Even if House himself weren’t fundamentally intractable, this show likely still would’ve fallen victim to the same plague that afflicts most contemporary character-driven dramas. While the more genre-rooted Breaking Bads and Justifieds and Losts and Game Of Throneses can tell winding stories that work toward an endpoint (however satisfying or unsatisfying), House and its ilk have only have a few tricks to play. Once they’ve made all those moves, they tend to repeat them in different variations until the audience gets bored and dwindles.
Speaking personally, I often bail on these kinds of shows after a few seasons, even if they were once among my favorites. I quit House midway through season five (then watched some of the last few episodes, for closure). I dropped ER, and Grey’s Anatomy. And it’s not just medical dramas that wear thin after a while. Desperate Housewives went from a can’t-miss to a never-again around season three. Suits went from an underrated pleasure to a miserable chore just last year. Heck, I gave up on Finding Carter at the end of the first season, even though I evangelized for it in the early going.
At a certain point, no matter how charismatic the characters or how magnetic the milieu, this same-game-different-players shuffle becomes a drag. An amoral hero tries to reform, but relapses. Characters hook up, then break up. Friends feud, because one does something untrustworthy. (Seriously, no one in the real world uses the word “trust” as often or as gravely as the people on TV dramas. It’s the weakest, vaguest, and most common way to add conflict to a show.) In between whatever episodic situations arise, these series are essentially telling and retelling three stories—and not, unfortunately, “Three Stories.”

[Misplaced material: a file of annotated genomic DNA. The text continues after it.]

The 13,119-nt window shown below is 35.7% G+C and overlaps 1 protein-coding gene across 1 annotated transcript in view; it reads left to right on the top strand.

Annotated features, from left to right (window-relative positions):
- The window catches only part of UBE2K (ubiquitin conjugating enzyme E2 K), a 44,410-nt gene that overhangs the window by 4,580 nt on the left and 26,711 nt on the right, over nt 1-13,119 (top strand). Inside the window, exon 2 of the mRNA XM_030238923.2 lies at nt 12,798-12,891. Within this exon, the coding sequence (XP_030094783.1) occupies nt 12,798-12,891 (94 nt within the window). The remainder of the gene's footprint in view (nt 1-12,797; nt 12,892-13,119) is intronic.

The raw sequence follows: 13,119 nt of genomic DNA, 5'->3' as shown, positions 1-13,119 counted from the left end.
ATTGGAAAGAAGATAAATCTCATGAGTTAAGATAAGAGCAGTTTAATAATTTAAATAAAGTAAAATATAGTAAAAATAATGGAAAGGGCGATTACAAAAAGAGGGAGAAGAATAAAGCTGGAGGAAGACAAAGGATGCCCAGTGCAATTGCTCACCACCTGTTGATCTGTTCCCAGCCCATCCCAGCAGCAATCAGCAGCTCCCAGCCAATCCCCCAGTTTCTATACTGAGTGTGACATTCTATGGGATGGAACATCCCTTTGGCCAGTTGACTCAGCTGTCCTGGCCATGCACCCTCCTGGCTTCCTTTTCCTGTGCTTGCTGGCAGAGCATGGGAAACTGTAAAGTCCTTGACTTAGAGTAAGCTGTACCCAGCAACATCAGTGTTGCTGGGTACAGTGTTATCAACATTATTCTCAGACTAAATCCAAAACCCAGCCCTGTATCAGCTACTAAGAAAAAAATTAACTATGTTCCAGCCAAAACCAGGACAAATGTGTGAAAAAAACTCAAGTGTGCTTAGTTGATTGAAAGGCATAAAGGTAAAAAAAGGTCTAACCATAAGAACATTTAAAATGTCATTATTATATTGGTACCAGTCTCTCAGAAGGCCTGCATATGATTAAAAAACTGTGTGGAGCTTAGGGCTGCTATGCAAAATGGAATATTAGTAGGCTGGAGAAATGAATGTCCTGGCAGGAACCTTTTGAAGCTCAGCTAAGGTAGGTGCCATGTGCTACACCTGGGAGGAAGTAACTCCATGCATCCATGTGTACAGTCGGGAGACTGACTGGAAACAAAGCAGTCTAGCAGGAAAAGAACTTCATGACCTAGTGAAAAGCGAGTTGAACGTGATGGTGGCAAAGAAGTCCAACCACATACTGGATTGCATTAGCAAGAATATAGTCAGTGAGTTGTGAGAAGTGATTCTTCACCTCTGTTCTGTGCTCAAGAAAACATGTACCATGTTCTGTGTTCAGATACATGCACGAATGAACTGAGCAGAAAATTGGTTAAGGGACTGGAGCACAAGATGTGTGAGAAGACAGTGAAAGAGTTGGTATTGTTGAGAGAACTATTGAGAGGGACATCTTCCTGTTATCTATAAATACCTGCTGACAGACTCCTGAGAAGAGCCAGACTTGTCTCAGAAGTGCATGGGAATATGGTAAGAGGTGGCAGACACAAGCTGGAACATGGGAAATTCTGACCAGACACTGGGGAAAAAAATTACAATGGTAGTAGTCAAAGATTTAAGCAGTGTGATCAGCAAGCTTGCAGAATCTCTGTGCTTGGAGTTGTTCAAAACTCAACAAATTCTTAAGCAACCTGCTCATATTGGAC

What really makes this one House episode so exceptional is that it’s boldly self-referential without ranging too far into smartass territory. House says that he wants his students to think that “a leg is a leg is a leg,” but in every one of the stories he tells, the diagnosis demands that the doctors get to know at least enough about the patients to fix them. It’s just as easy to argue that “a story is a story is a story.” But great television requires that we care at least a little about who the story is happening to. With “Three Stories,” House came up with a deeper reason to empathize with House himself, beyond him just being the show’s title character. This was the moment when he became the real heart of the drama, pumping out bad blood.
Next time… on A Very Special Episode: The Dana Carvey Show, “#8”